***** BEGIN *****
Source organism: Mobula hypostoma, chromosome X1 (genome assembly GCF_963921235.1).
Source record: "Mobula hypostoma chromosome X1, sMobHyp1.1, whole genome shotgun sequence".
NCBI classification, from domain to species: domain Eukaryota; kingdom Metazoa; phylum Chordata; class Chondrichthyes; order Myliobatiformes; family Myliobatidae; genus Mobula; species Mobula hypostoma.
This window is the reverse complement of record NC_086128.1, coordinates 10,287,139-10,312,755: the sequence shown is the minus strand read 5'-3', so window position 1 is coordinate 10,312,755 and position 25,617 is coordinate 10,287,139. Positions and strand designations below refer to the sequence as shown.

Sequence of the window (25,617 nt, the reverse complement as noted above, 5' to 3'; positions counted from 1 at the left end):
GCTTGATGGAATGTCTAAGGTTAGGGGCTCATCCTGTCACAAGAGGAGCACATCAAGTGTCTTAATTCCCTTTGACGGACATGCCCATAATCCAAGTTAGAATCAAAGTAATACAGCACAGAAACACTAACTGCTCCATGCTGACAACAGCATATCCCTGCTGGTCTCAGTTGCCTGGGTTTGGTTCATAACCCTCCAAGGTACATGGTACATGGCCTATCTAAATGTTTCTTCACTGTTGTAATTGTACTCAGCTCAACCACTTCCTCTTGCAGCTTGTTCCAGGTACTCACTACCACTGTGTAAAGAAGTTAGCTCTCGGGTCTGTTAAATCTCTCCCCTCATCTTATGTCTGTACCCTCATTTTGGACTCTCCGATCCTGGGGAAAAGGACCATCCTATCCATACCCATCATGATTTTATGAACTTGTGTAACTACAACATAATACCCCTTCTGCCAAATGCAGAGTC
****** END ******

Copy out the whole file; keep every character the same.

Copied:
Source organism: Mobula hypostoma, chromosome X1 (genome assembly GCF_963921235.1).
Source record: "Mobula hypostoma chromosome X1, sMobHyp1.1, whole genome shotgun sequence".
NCBI classification, from domain to species: domain Eukaryota; kingdom Metazoa; phylum Chordata; class Chondrichthyes; order Myliobatiformes; family Myliobatidae; genus Mobula; species Mobula hypostoma.
This window is the reverse complement of record NC_086128.1, coordinates 10,287,139-10,312,755: the sequence shown is the minus strand read 5'-3', so window position 1 is coordinate 10,312,755 and position 25,617 is coordinate 10,287,139. Positions and strand designations below refer to the sequence as shown.

Sequence of the window (25,617 nt, the reverse complement as noted above, 5' to 3'; positions counted from 1 at the left end):
GCTTGATGGAATGTCTAAGGTTAGGGGCTCATCCTGTCACAAGAGGAGCACATCAAGTGTCTTAATTCCCTTTGACGGACATGCCCATAATCCAAGTTAGAATCAAAGTAATACAGCACAGAAACACTAACTGCTCCATGCTGACAACAGCATATCCCTGCTGGTCTCAGTTGCCTGGGTTTGGTTCATAACCCTCCAAGGTACATGGTACATGGCCTATCTAAATGTTTCTTCACTGTTGTAATTGTACTCAGCTCAACCACTTCCTCTTGCAGCTTGTTCCAGGTACTCACTACCACTGTGTAAAGAAGTTAGCTCTCGGGTCTGTTAAATCTCTCCCCTCATCTTATGTCTGTACCCTCATTTTGGACTCTCCGATCCTGGGGAAAAGGACCATCCTATCCATACCCATCATGATTTTATGAACTTGTGTAACTACAACATAATACCCCTTCTGCCAAATGCAGAGTC